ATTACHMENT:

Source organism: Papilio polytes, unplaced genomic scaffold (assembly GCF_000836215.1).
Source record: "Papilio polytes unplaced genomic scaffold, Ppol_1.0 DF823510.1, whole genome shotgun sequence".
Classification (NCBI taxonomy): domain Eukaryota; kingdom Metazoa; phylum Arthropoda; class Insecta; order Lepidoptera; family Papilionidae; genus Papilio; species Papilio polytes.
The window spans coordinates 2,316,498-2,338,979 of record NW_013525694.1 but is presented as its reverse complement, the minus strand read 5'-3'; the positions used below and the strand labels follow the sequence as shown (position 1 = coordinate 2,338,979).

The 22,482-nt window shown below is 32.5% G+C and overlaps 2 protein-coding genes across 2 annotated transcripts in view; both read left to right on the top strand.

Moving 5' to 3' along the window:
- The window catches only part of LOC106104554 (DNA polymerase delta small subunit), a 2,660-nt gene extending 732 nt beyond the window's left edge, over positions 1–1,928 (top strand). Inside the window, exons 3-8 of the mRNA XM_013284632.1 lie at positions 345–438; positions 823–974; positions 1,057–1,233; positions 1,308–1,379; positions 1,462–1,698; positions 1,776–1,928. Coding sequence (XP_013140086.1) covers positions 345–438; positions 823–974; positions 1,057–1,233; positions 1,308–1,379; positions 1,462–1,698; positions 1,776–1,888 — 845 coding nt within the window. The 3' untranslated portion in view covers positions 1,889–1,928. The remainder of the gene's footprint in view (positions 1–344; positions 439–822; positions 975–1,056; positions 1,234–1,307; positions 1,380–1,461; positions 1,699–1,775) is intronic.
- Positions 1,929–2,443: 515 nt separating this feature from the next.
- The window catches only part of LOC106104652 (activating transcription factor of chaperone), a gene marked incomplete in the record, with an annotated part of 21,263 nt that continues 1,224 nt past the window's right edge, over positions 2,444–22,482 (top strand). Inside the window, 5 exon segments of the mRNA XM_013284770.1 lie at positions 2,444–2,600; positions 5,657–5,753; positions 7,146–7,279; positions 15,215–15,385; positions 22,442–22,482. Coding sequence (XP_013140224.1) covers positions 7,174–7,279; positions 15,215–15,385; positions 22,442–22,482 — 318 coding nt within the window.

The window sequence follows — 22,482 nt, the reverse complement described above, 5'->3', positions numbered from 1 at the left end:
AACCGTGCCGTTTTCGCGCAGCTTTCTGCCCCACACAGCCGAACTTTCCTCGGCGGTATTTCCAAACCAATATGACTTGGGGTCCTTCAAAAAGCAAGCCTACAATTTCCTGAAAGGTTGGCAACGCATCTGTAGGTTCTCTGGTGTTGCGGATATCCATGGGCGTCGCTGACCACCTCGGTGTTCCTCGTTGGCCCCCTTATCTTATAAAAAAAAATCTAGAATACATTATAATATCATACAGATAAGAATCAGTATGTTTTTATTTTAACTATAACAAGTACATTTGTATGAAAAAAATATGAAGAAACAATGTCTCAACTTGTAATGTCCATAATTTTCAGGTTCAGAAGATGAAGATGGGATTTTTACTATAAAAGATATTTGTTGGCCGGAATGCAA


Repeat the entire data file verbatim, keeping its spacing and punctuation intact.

Source organism: Papilio polytes, unplaced genomic scaffold (assembly GCF_000836215.1).
Source record: "Papilio polytes unplaced genomic scaffold, Ppol_1.0 DF823510.1, whole genome shotgun sequence".
Classification (NCBI taxonomy): domain Eukaryota; kingdom Metazoa; phylum Arthropoda; class Insecta; order Lepidoptera; family Papilionidae; genus Papilio; species Papilio polytes.
The window spans coordinates 2,316,498-2,338,979 of record NW_013525694.1 but is presented as its reverse complement, the minus strand read 5'-3'; the positions used below and the strand labels follow the sequence as shown (position 1 = coordinate 2,338,979).

The 22,482-nt window shown below is 32.5% G+C and overlaps 2 protein-coding genes across 2 annotated transcripts in view; both read left to right on the top strand.

Moving 5' to 3' along the window:
- The window catches only part of LOC106104554 (DNA polymerase delta small subunit), a 2,660-nt gene extending 732 nt beyond the window's left edge, over positions 1–1,928 (top strand). Inside the window, exons 3-8 of the mRNA XM_013284632.1 lie at positions 345–438; positions 823–974; positions 1,057–1,233; positions 1,308–1,379; positions 1,462–1,698; positions 1,776–1,928. Coding sequence (XP_013140086.1) covers positions 345–438; positions 823–974; positions 1,057–1,233; positions 1,308–1,379; positions 1,462–1,698; positions 1,776–1,888 — 845 coding nt within the window. The 3' untranslated portion in view covers positions 1,889–1,928. The remainder of the gene's footprint in view (positions 1–344; positions 439–822; positions 975–1,056; positions 1,234–1,307; positions 1,380–1,461; positions 1,699–1,775) is intronic.
- Positions 1,929–2,443: 515 nt separating this feature from the next.
- The window catches only part of LOC106104652 (activating transcription factor of chaperone), a gene marked incomplete in the record, with an annotated part of 21,263 nt that continues 1,224 nt past the window's right edge, over positions 2,444–22,482 (top strand). Inside the window, 5 exon segments of the mRNA XM_013284770.1 lie at positions 2,444–2,600; positions 5,657–5,753; positions 7,146–7,279; positions 15,215–15,385; positions 22,442–22,482. Coding sequence (XP_013140224.1) covers positions 7,174–7,279; positions 15,215–15,385; positions 22,442–22,482 — 318 coding nt within the window.

The window sequence follows — 22,482 nt, the reverse complement described above, 5'->3', positions numbered from 1 at the left end:
AACCGTGCCGTTTTCGCGCAGCTTTCTGCCCCACACAGCCGAACTTTCCTCGGCGGTATTTCCAAACCAATATGACTTGGGGTCCTTCAAAAAGCAAGCCTACAATTTCCTGAAAGGTTGGCAACGCATCTGTAGGTTCTCTGGTGTTGCGGATATCCATGGGCGTCGCTGACCACCTCGGTGTTCCTCGTTGGCCCCCTTATCTTATAAAAAAAAATCTAGAATACATTATAATATCATACAGATAAGAATCAGTATGTTTTTATTTTAACTATAACAAGTACATTTGTATGAAAAAAATATGAAGAAACAATGTCTCAACTTGTAATGTCCATAATTTTCAGGTTCAGAAGATGAAGATGGGATTTTTACTATAAAAGATATTTGTTGGCCGGAATGCAA